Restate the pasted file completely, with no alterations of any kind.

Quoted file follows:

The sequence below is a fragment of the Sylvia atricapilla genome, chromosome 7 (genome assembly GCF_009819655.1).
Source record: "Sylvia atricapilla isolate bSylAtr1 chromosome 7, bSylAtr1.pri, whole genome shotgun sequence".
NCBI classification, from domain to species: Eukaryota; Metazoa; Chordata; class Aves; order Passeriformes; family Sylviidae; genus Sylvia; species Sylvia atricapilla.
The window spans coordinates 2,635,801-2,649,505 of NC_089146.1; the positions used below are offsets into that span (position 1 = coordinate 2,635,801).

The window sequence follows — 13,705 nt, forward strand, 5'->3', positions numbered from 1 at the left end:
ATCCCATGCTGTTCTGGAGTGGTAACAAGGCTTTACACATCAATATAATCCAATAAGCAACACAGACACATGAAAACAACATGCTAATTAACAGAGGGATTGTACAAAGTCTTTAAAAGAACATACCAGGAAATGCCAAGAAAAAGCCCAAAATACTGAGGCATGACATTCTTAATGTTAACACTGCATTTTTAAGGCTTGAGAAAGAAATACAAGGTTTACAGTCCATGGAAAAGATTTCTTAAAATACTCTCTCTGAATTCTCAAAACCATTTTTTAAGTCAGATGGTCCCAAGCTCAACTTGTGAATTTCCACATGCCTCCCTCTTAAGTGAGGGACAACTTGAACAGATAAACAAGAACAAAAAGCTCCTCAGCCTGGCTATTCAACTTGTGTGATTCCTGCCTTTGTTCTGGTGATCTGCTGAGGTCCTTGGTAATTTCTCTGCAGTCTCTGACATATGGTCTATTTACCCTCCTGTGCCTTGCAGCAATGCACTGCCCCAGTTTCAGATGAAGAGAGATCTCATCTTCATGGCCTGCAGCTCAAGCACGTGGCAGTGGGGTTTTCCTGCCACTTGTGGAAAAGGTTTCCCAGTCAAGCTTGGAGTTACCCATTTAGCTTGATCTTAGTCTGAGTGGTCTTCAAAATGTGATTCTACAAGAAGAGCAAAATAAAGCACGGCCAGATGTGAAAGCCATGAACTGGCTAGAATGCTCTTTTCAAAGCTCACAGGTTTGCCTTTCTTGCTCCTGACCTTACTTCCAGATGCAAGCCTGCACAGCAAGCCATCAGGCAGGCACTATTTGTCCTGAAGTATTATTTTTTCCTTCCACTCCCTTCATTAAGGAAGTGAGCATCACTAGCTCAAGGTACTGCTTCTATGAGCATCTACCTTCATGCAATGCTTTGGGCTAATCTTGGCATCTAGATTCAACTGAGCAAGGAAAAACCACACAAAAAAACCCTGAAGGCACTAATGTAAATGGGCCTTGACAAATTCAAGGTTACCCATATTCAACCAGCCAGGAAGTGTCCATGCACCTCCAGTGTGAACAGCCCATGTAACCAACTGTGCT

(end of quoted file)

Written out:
The sequence below is a fragment of the Sylvia atricapilla genome, chromosome 7 (genome assembly GCF_009819655.1).
Source record: "Sylvia atricapilla isolate bSylAtr1 chromosome 7, bSylAtr1.pri, whole genome shotgun sequence".
NCBI classification, from domain to species: Eukaryota; Metazoa; Chordata; class Aves; order Passeriformes; family Sylviidae; genus Sylvia; species Sylvia atricapilla.
The window spans coordinates 2,635,801-2,649,505 of NC_089146.1; the positions used below are offsets into that span (position 1 = coordinate 2,635,801).

The window sequence follows — 13,705 nt, forward strand, 5'->3', positions numbered from 1 at the left end:
ATCCCATGCTGTTCTGGAGTGGTAACAAGGCTTTACACATCAATATAATCCAATAAGCAACACAGACACATGAAAACAACATGCTAATTAACAGAGGGATTGTACAAAGTCTTTAAAAGAACATACCAGGAAATGCCAAGAAAAAGCCCAAAATACTGAGGCATGACATTCTTAATGTTAACACTGCATTTTTAAGGCTTGAGAAAGAAATACAAGGTTTACAGTCCATGGAAAAGATTTCTTAAAATACTCTCTCTGAATTCTCAAAACCATTTTTTAAGTCAGATGGTCCCAAGCTCAACTTGTGAATTTCCACATGCCTCCCTCTTAAGTGAGGGACAACTTGAACAGATAAACAAGAACAAAAAGCTCCTCAGCCTGGCTATTCAACTTGTGTGATTCCTGCCTTTGTTCTGGTGATCTGCTGAGGTCCTTGGTAATTTCTCTGCAGTCTCTGACATATGGTCTATTTACCCTCCTGTGCCTTGCAGCAATGCACTGCCCCAGTTTCAGATGAAGAGAGATCTCATCTTCATGGCCTGCAGCTCAAGCACGTGGCAGTGGGGTTTTCCTGCCACTTGTGGAAAAGGTTTCCCAGTCAAGCTTGGAGTTACCCATTTAGCTTGATCTTAGTCTGAGTGGTCTTCAAAATGTGATTCTACAAGAAGAGCAAAATAAAGCACGGCCAGATGTGAAAGCCATGAACTGGCTAGAATGCTCTTTTCAAAGCTCACAGGTTTGCCTTTCTTGCTCCTGACCTTACTTCCAGATGCAAGCCTGCACAGCAAGCCATCAGGCAGGCACTATTTGTCCTGAAGTATTATTTTTTCCTTCCACTCCCTTCATTAAGGAAGTGAGCATCACTAGCTCAAGGTACTGCTTCTATGAGCATCTACCTTCATGCAATGCTTTGGGCTAATCTTGGCATCTAGATTCAACTGAGCAAGGAAAAACCACACAAAAAAACCCTGAAGGCACTAATGTAAATGGGCCTTGACAAATTCAAGGTTACCCATATTCAACCAGCCAGGAAGTGTCCATGCACCTCCAGTGTGAACAGCCCATGTAACCAACTGTGCT